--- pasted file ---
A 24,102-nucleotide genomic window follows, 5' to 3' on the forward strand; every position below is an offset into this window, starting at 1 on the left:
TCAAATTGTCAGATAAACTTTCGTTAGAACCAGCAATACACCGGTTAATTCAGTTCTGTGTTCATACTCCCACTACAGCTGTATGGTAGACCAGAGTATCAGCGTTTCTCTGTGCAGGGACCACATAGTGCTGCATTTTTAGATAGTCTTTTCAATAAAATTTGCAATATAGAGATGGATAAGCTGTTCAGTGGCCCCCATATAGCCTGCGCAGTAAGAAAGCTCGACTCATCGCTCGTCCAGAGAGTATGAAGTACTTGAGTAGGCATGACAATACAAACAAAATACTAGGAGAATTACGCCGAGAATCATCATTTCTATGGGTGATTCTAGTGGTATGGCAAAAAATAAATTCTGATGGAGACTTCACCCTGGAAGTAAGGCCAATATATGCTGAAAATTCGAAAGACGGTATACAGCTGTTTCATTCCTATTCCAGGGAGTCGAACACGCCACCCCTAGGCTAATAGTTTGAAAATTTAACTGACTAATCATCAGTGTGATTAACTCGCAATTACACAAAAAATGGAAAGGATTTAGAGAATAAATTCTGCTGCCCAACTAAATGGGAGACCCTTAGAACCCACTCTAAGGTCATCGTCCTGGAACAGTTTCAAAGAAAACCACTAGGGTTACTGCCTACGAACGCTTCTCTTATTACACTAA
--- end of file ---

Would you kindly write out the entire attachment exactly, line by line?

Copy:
A 24,102-nucleotide genomic window follows, 5' to 3' on the forward strand; every position below is an offset into this window, starting at 1 on the left:
TCAAATTGTCAGATAAACTTTCGTTAGAACCAGCAATACACCGGTTAATTCAGTTCTGTGTTCATACTCCCACTACAGCTGTATGGTAGACCAGAGTATCAGCGTTTCTCTGTGCAGGGACCACATAGTGCTGCATTTTTAGATAGTCTTTTCAATAAAATTTGCAATATAGAGATGGATAAGCTGTTCAGTGGCCCCCATATAGCCTGCGCAGTAAGAAAGCTCGACTCATCGCTCGTCCAGAGAGTATGAAGTACTTGAGTAGGCATGACAATACAAACAAAATACTAGGAGAATTACGCCGAGAATCATCATTTCTATGGGTGATTCTAGTGGTATGGCAAAAAATAAATTCTGATGGAGACTTCACCCTGGAAGTAAGGCCAATATATGCTGAAAATTCGAAAGACGGTATACAGCTGTTTCATTCCTATTCCAGGGAGTCGAACACGCCACCCCTAGGCTAATAGTTTGAAAATTTAACTGACTAATCATCAGTGTGATTAACTCGCAATTACACAAAAAATGGAAAGGATTTAGAGAATAAATTCTGCTGCCCAACTAAATGGGAGACCCTTAGAACCCACTCTAAGGTCATCGTCCTGGAACAGTTTCAAAGAAAACCACTAGGGTTACTGCCTACGAACGCTTCTCTTATTACACTAA